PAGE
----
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National Center for Children in Poverty, Columbia University, Mailman School of Public Health

High rates of child poverty and income inequality in the U.S. can be reduced, but effective, widespread, and long-lasting change will require shifts in both national policy and the economy.

National Center for Children in Poverty, Columbia University, Mailman School of Public Health

Poverty can impede children’s ability to learn and contribute to social, emotional, and behavioral problems.

National Center for Children in Poverty, Columbia University, Mailman School of Public Health

45 percent of all children in the U.S. – 32.4 million – live in low-income families.  

National Center for Children in Poverty, Columbia University, Mailman School of Public Health

Research is clear that poverty is the single greatest threat to children’s well-being.  

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A donation to Docs for Tots on #GivingTuesday is an investment in a stronger future for New York.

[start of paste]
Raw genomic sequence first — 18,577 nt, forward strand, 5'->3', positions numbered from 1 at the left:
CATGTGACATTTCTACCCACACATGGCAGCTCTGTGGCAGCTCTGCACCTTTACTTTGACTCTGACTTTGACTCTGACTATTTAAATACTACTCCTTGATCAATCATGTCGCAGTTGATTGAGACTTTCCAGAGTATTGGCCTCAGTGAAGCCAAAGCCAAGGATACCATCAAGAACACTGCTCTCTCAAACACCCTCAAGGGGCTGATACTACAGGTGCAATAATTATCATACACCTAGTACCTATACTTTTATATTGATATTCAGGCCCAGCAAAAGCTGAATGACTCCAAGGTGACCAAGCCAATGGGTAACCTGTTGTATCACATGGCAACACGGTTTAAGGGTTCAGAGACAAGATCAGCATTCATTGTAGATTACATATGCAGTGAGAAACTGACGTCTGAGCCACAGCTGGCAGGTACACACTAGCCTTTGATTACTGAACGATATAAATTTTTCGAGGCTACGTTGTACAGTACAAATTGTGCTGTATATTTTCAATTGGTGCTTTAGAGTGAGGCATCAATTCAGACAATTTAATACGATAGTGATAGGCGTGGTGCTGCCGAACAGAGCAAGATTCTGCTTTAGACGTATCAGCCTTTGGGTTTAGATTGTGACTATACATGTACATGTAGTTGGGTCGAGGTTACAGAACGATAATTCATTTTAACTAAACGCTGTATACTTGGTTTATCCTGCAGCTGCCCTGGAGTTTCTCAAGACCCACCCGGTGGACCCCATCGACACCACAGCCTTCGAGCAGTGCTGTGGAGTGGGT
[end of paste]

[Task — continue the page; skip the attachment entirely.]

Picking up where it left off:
Help Me Grow Long Island, one initiative overseen by Docs for Tots, gives kids a strong foundation in their first five years of life . . .
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October Newsletter

Check out our newsletter and see what we’re up to! In case you missed it – here is our October Newsletter. See what we’re . . .
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HMG Supported as Primary Prevention Program – lunch & learn follow-up

Thanks to all those that participated in the October 20 Lunch & Learn virtual event presented by Help Me Grow New York State (HMG . . .
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Children are born wired for feelings and ready to learn.

Neurons to Neighborhoods: The Science of Early Childhood Development